10. Watch an Exciting Sports Game
If you’re a sports fan, winter in Tennessee may just be the best time to visit.
The Nashville Predators hockey team and Tennessee Titans football team both play in Nashville throughout the winter. In addition, in Memphis, the Grizzlies NBA team also plays during the cold season.
Also, if they make it to the playoffs, you have the chance to cheer on the Nashville SC soccer team. The regular season ends in late October, so playoff games often go into December.
Then, of course, you also have all the college teams. The University of Tennessee Volunteers play in Knoxville, while Vanderbilt is in Nashville. Football playoffs are always at the very end of December into the new year, and basketball is just beginning at this time.
Festive Places to Visit During Winter in Tennessee
The gateway to the Smokies, with endless attractions and amazing cozy cabins, Gatlinburg is one of the best cities to experience winter in Tennessee. Don’t miss Ober, Lights Over Gatlinburg, and bustling downtown.
Straddling Tennessee and Virginia, you’ll want to spend time in Bristol this winter. Cold-weather fishing in the South Holston River is excellent, and the city hosts the area’s biggest holiday light display.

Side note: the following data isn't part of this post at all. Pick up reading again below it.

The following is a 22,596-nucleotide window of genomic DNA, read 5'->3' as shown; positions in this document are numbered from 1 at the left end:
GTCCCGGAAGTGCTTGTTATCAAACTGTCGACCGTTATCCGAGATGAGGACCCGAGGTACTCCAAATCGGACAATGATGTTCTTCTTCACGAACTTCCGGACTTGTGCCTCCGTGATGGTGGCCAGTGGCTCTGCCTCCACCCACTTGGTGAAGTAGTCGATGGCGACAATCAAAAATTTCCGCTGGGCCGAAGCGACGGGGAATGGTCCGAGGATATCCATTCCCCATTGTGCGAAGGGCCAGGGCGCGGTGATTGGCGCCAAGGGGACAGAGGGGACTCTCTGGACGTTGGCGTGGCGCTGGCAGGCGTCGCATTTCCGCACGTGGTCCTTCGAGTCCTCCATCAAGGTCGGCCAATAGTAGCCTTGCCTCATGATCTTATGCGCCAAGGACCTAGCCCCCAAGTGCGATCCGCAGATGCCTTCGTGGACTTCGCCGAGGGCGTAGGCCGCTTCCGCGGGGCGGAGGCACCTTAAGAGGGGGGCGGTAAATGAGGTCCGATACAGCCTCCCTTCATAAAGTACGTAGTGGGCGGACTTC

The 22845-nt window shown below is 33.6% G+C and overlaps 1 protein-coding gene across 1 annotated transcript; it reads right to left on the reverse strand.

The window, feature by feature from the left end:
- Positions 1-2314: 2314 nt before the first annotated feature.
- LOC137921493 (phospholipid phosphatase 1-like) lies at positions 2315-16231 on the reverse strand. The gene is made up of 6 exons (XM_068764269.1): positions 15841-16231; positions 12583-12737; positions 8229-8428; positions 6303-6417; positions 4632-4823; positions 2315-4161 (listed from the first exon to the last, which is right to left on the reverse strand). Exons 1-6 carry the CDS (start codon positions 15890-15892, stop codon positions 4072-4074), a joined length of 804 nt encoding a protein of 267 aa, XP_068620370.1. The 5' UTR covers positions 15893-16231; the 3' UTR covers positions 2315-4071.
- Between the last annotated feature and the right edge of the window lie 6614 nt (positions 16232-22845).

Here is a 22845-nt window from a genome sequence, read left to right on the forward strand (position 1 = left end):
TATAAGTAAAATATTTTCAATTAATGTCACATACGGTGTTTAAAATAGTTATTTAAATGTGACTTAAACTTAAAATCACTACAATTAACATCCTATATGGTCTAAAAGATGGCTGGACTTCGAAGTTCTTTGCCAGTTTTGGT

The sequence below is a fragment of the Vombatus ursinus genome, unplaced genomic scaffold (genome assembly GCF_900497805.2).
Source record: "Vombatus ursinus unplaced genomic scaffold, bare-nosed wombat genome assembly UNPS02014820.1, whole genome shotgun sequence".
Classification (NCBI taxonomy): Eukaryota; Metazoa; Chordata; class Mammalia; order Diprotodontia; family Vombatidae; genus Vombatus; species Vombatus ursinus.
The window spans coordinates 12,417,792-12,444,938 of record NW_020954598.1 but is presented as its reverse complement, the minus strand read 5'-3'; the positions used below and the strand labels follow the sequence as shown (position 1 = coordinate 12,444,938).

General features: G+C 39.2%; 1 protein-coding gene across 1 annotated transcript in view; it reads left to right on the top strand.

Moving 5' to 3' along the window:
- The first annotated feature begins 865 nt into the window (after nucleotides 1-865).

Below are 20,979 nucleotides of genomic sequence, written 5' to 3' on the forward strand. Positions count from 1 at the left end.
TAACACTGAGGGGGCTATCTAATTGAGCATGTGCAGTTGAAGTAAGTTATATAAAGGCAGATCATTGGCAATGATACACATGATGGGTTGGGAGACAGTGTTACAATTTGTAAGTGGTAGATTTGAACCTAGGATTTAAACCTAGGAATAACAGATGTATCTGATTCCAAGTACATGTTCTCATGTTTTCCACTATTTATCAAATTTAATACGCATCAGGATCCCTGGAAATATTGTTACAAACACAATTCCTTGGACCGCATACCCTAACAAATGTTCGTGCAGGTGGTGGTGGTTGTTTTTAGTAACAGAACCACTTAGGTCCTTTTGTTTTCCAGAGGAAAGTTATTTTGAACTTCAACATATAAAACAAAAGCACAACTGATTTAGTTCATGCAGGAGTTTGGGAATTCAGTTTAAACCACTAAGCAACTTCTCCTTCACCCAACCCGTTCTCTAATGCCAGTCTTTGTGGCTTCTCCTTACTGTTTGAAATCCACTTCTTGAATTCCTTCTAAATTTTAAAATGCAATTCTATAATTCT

Nashville also enjoys mild winters, making it the perfect setting for endless events in winter. Attend a concert or two, bar-hop, taste your way through the Music City and cheer on the local teams.
What to Expect (and Pack!) for a Winter Trip to Tennessee
When visiting Tennessee in the winter, it’s important to prepare for a range of climates across the state.
In East Tennessee (home of the Smokies and Tri-Cities), expect chilly temperatures and a high possibility of snow. Pack warm layers and hiking gear, plus ski or snowboard equipment if you plan to hit the slopes.
Middle Tennessee, such as Nashville, offers slightly milder winters. Dress warm and bring layers, as you may need to lose some throughout the day.
In West Tennessee, cities like Memphis have an even milder winter. A lot of times, you can get by with just a medium-weight jacket.
Regardless of where you visit Tennessee during those cold winter months, don’t forget comfortable walking shoes for exploring. You may also want an umbrella and/or light rain jacket.